By: EthicsDaily Staff
Labor Day weekend offers an opportunity to identify and support cooperative initiatives that honor workers, ensure safe working conditions and provide just wages, says the U.S. Conference of Catholic Bishops.
By: EthicsDaily Staff
Less than a quarter of U.S. clergy positions were held by women in 2016, but they filled more than half of religious activities and education director positions and nearly two-thirds of all other religious worker roles.
By: Stacy Sergent
Our society encourages and praises workaholism, but working too much and neglecting our own needs inevitably leads to burnout. Here are five ways you can care for yourself on the job.
By: Guy Sayles
Many of us acquiesce to the fearful lie that our worth is inseparably bound up with our work. It's an insidious form of bondage that keeps us from the command and invitation to observe the Sabbath.
By: Matt Sapp
In our fast-paced society, you can either take care of your family financially or you can actually be there to take care of your family. For a growing percentage of the population, you can't do both.
By: Zach Dawes
After two national politicians - one from each party - cited family priorities over their career ambitions, have we finally turned a corner toward a more productive conversation on work-life balance?
That may be as clear a picture as we get in this life of what Christ has done for us. He came to us, loved us, and set us on fire with the light that he was. He died for us, rose again, and made a way between earth and heaven, so that someday we can follow him into the Father’s eternal presence. For now, here we are, sent as he was sent, to light up the world he loves.
Now, here’s the question... how can you have abundant life – joyful, jubilant, triumphal, exhilarating life (after all, that’s what the word abundant means) – when your days are spent just getting by – laboring, sweating, working, worrying – under such an oppressive system? What did Jesus mean and how does he provide such a thing? And how does what he said – “I came that they may have life, and have it abundantly” – translate from his world to ours?
Jesus taught us to pray for bread. That prayer is about more than meeting individual needs; it's about all of us. We pray not just for our own needs, but the needs of the world.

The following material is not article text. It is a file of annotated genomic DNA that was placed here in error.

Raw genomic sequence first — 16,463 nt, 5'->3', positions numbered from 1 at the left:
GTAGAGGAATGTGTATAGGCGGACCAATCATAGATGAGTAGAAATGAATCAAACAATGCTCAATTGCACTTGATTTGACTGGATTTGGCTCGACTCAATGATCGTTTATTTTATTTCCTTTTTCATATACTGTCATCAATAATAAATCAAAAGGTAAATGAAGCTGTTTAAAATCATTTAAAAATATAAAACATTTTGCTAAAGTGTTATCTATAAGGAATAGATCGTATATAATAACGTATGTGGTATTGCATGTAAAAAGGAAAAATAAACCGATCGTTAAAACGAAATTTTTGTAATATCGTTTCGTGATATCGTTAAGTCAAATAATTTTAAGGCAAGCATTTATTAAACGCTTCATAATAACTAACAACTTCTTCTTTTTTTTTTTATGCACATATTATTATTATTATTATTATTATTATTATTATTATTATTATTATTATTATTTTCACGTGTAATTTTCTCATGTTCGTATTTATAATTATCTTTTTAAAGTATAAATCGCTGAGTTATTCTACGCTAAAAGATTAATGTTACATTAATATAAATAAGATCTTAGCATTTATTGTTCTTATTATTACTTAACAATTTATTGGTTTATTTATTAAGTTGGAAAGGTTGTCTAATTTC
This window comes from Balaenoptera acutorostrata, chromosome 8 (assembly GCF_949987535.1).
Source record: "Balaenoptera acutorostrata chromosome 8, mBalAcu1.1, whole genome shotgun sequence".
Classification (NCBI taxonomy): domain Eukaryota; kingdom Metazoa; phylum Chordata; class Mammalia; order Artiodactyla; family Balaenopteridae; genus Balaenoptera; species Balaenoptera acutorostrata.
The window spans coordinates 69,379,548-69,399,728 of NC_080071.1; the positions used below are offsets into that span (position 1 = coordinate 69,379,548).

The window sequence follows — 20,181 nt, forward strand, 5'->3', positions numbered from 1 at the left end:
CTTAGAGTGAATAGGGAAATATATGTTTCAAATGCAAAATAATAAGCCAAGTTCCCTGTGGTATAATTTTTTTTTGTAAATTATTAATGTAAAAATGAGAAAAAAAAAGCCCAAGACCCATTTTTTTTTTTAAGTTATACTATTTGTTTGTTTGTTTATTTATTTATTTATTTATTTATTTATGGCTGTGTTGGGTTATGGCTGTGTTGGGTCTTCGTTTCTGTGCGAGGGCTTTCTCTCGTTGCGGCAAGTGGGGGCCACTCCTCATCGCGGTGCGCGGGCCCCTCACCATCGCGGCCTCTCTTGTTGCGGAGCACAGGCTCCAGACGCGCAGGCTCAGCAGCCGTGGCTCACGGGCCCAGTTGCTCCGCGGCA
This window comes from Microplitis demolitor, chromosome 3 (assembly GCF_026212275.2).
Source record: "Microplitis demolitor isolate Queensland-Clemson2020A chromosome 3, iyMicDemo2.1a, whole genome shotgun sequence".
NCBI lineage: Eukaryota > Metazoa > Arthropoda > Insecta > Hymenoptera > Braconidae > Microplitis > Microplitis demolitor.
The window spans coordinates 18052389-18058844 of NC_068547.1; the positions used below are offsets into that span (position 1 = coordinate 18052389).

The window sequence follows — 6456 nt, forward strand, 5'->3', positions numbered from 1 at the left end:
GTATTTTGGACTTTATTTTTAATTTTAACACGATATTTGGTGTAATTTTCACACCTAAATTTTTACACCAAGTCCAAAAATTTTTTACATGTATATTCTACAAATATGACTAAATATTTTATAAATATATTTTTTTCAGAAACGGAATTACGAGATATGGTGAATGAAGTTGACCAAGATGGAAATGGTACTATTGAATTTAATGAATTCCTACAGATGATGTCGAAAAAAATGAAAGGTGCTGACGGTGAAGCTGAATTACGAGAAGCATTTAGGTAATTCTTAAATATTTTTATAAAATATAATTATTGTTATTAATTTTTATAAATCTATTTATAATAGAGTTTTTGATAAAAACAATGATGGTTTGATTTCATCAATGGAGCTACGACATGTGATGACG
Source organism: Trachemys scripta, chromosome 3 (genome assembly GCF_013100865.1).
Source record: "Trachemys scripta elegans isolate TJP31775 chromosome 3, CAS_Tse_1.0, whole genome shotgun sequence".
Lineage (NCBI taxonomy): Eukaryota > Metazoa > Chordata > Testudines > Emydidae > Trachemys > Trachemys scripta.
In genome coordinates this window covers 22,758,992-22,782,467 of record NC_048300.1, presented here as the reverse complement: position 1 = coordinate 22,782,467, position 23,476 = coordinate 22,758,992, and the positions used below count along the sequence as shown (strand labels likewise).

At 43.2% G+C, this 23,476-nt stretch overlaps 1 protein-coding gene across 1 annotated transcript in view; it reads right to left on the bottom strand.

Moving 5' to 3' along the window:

Still... what do you do when the dance is done? I mean after you’ve had that good, long sigh. After the Sunday afternoon nap. With the afterglow of such a wonderful occasion still warming your heart, what do you do next? How in the world do you follow up? You go back to work, that’s what you do.
Balance balls can be great for your posture, but they have other benefits. They can remind us how vital it is to keep our professional, spiritual and personal lives balanced.
Labor Day weekend offers ministers an opportunity to discuss Christian perspectives on work, and EthicsDaily.com's columnists have written nearly 20 articles on the subject.
Many people identify themselves by what they do. But some in nontraditional work roles struggle with self-esteem if they feel they don't measure up. The key? Focus on who you are.
There's one factor that pulls some millennials away from church. Many, including millennials, work on Sundays. Does your church have a be-the-church mindset or go-to-church mindset?
Work was God's idea, but not work that lacks purpose and that substitutes metrics and money for love and relationships. God's work for us involves care for creation, culture and neighbors.
If I want advice about keeping my car running smoothly, I’ll go to a mechanic. If I’m concerned about my health, I’ll talk to a physician. If I want to know how to deal with adversity, I can do no better than to consider the words of Paul and the life of the One to whom Paul gave his life.
Yes, you can balance work and life. But chances are, if you're an entrepreneur or a Gen Y-er, you blurred those lines so long ago that they're nearly impossible to separate